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Spokane, Washington  Est. May 19, 1883
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Freezing fog has wreaked havoc in Lincoln County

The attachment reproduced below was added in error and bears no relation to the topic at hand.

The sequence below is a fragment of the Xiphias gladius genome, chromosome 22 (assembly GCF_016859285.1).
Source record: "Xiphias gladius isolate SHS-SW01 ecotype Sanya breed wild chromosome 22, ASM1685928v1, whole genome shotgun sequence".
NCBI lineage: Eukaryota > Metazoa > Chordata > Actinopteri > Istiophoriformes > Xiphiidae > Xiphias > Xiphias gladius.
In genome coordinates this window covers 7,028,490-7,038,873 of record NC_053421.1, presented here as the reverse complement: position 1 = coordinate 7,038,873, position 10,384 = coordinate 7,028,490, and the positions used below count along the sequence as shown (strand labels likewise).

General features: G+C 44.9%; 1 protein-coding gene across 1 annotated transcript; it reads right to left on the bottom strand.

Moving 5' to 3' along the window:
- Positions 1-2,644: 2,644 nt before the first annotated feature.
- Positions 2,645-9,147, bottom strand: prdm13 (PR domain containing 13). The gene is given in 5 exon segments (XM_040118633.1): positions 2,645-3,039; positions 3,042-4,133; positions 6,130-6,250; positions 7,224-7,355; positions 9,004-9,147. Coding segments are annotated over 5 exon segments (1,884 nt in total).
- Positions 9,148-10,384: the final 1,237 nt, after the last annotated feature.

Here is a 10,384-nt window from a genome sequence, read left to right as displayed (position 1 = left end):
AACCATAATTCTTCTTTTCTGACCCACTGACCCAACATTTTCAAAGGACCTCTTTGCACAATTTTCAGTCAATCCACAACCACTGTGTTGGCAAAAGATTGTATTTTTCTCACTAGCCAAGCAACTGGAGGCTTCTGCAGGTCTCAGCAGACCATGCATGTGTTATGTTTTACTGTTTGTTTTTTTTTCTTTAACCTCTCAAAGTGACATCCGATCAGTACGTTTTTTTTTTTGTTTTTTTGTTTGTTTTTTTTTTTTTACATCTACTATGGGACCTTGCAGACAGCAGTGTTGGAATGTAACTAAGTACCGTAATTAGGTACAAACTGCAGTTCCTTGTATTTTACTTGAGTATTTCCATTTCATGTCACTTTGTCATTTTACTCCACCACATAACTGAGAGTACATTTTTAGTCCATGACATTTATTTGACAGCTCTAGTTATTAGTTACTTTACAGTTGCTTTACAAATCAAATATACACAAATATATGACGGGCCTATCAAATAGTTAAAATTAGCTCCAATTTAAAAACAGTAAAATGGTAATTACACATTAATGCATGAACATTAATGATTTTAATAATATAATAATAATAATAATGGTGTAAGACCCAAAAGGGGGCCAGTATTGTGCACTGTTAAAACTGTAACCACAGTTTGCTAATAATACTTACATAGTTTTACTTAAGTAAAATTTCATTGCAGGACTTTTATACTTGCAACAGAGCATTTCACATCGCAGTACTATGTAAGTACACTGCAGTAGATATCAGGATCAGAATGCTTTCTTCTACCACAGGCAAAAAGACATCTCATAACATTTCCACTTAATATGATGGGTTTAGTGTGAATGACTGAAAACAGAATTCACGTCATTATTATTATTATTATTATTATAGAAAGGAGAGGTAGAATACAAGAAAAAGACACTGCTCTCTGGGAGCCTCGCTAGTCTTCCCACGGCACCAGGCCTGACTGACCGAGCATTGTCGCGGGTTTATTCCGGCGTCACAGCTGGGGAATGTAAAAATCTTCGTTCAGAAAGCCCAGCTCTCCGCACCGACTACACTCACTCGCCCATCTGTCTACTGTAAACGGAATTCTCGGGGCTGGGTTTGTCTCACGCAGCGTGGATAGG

DAVENPORT – Oldtimers in northern Lincoln County west of Spokane say they’ve never seen anything like it. A dense layer of persistent fog has caused ice to accumulate relentlessly, weighing down power lines and poles and touching off widespread power outages over a broad arc of the county from Almira to Reardan. The “storm” of freezing fog began Jan. 13 under a strong high-pressure system that moved from California across the Inland Northwest, ending the region’s three-week bout of record-breaking snow. While other people were digging out, Lincoln County was going dark. “We’ve lived with fog all our lives, but I’ve never seen it build up like this on lines, trees, houses, cars, everything,” said Linda Spencer, a longtime resident of Davenport, a city that by Thursday had been covered in an eerie kind of white with layers of broken tree limbs in yards. “I know there are people around here who have been out (of power) for five and six days,” Spencer said. Some are comparing it to Spokane’s legendary ice storm of 1996 that cut power for a week or more to many residents. When the Lincoln County outages became widespread late last week, Avista Utilities and Inland Power and Light Co., which both serve the area, called in crews from outlying areas. Avista also brought in private contractors. The ice buildup became so bad that some workers were being dispatched to knock down ice from the most vulnerable lines before it could cause another outage. “We’ll work 16-18 hours and go rest for six,” said Jim Sanchez, a foreman for a crew of linemen who were using telescoping fiberglass poles to knock ice from the Devil’s Gap-Lind transmission line on Thursday. Several thousand customers at a time have been without power. As soon as crews could get the number of outages down, another round of outages would occur. Inland Power had about 100 workers deployed Thursday. Avista had about 85 line workers. Both utilities were using a variety of equipment, including snow cats, front loaders, plows and snowmobiles. They have fought low visibility, ice, snow and fatigue. “You couldn’t see 100 feet in front of you,” said Steve Aubuchon, Avista’s operations manager in the Davenport area. The only injury among the Avista workers was a single strained thumb. Crews jokingly were calling it the Ice Fest 2009, and one lineman radioed in as “Crust Busters Inc.” As of Wednesday night, Avista had replaced 160 power poles, 1,400 insulators and more than 60 transformers. Along the Devil’s Gap-Lind transmission line last week, ice initially took out six high-rise poles. The number soon increased to 11 poles and then 27 before the damage stopped. The nearby Devil’s Gap-Stratford transmission line broke Wednesday night, temporarily cutting power to Davenport, Harrington and Odessa, Aubuchon said. Lincoln County had no more than 200 customers without power late Thursday, although Inland Power said the problem had spread to the West Plains and Whitman County. Power outages affecting more than 1,000 customers were also reported by Kootenai Electric Cooperative in and around Plummer, Worley, Bayview, Garwood and the west side of Lake Coeur d’Alene. One crew for Inland was stationed at its Rocklyn substation about five miles west of Davenport knocking ice off the equipment each day, said Catherine Markson, spokeswoman for Inland. Nearly all of the Avista workers, including Aubuchon, hadn’t seen their families in more than a week. Aubuchon said he was sleeping a few hours each night on a cot in the Avista office in Davenport. “They are so dedicated,” Aubuchon said of his crews. “They want to make sure they can go out there and do what they can do to get the lights back on.” Mike Prager can be reached at (509) 459-5454 or by e-mail at
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